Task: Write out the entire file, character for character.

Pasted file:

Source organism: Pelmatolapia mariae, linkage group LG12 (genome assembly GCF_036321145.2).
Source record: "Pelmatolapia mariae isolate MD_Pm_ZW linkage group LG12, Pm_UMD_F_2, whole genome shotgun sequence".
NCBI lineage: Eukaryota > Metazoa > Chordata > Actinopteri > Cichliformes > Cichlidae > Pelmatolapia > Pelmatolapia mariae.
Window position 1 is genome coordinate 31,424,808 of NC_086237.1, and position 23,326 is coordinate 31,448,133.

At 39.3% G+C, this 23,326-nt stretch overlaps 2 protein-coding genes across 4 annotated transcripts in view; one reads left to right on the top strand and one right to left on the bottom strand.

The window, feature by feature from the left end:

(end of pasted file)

Source organism: Pelmatolapia mariae, linkage group LG12 (genome assembly GCF_036321145.2).
Source record: "Pelmatolapia mariae isolate MD_Pm_ZW linkage group LG12, Pm_UMD_F_2, whole genome shotgun sequence".
NCBI lineage: Eukaryota > Metazoa > Chordata > Actinopteri > Cichliformes > Cichlidae > Pelmatolapia > Pelmatolapia mariae.
Window position 1 is genome coordinate 31,424,808 of NC_086237.1, and position 23,326 is coordinate 31,448,133.

At 39.3% G+C, this 23,326-nt stretch overlaps 2 protein-coding genes across 4 annotated transcripts in view; one reads left to right on the top strand and one right to left on the bottom strand.

The window, feature by feature from the left end: